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Spending boost on the cards for remote schools

Dalefield School is eligible for funding. PHOTO/JADE CVETKOV

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It has been made public that, in Wairarapa, seven schools are eligible for a newly announced $160 million upgrades package.

The upgrades will be available to the following rural and remote schools in the region: four schools in the Masterton district [Mauriceville, Tinui, Whareama, Wainuioru]; two schools in the South Wairarapa district [South Featherston, Pirinoa]; and one school in the Carterton district [Dalefield].

Last week, Education Minister and MP for Remutaka Chris Hipkins announced this new wave of funding for rural and remote school improvements.

It is to be a new package, that will stand in addition to the more widely targeted $400m School Investment Package that was announced in December last year.

“Classrooms at hundreds of state schools and kura that are small or remote will be upgraded as part of this $160 million property improvement programme,” Hipkins said.

“All schools that need improvements such as LED lights, acoustic panelling and ceiling insulation will receive them, with work starting later this year.”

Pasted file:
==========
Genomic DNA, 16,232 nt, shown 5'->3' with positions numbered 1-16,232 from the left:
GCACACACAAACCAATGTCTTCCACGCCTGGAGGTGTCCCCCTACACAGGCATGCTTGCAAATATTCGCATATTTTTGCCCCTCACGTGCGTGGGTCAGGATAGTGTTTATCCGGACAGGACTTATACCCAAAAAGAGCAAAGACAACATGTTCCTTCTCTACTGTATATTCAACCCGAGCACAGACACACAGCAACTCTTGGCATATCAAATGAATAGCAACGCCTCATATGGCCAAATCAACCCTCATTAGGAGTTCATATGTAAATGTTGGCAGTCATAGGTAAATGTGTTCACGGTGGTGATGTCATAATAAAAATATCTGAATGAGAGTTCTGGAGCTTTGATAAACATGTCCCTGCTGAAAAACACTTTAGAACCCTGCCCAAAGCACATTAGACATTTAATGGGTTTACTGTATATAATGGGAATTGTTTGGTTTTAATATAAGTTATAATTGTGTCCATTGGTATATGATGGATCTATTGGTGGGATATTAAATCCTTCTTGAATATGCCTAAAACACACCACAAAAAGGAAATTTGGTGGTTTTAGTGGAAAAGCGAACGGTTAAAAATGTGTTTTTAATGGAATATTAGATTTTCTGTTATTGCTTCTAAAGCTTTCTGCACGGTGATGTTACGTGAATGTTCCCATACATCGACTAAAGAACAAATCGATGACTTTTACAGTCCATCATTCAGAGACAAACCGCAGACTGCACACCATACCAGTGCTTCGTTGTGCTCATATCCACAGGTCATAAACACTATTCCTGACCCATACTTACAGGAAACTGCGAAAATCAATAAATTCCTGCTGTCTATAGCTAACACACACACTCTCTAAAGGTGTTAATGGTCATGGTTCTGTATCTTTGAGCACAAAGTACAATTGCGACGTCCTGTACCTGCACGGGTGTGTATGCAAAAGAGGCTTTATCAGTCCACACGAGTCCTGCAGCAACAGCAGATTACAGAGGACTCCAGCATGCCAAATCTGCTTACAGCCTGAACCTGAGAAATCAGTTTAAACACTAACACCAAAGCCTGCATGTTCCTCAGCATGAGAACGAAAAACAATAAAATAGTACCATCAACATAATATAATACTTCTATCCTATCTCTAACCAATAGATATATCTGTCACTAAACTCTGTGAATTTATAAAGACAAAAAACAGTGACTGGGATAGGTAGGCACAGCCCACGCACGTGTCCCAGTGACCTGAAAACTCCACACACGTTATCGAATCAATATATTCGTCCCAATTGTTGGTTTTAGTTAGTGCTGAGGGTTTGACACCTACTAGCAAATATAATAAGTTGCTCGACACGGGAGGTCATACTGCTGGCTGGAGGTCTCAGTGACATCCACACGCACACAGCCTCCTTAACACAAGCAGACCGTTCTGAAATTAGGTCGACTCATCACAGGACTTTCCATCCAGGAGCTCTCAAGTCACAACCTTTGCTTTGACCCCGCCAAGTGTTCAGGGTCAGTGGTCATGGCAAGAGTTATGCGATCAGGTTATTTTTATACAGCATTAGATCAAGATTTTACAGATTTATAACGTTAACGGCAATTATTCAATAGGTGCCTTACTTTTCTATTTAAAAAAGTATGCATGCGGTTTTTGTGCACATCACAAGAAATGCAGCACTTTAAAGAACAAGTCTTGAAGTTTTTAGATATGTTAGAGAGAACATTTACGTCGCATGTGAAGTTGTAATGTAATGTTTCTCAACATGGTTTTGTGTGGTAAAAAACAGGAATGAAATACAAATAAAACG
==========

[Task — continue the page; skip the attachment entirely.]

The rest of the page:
This work will include almost 600 state schools that are small or remote, with an expected completion date of June 2023.

The ministry will appoint an individual project manager, who will liaise with each school and also be responsible for the hiring of sub-contractors to install the needed improvements.

Moving and replacing furniture, and cleaning up the property is also the responsibility of the project manager.

Wairarapa Labour list MP Kieran McAnulty said he was “really pleased” with the renewed focus on these Wairarapa schools.

“It is exactly what is needed in the current environment,” McAnulty said.

“The programme aims to support the improvement of the internal environments of a school’s classrooms and reducing their day-to-day operating costs, like electricity usage.

“It identifies the need and is directing resources accordingly.

“This, in addition to the significant investment for schools at the end of last year, is a huge investment in education in Wairarapa.”

He said often remote schools faced higher improvement costs and longer projects because tradies had to travel further.

Also, remote or small rural schools often had a small team of staff and did not have a dedicated property manager, he said.

“This investment is about levelling the playing field so these schools can get the improvements they need.

“When it comes to the quality of our children’s learning environment, no student should be disadvantaged because of where they live and go to school.”

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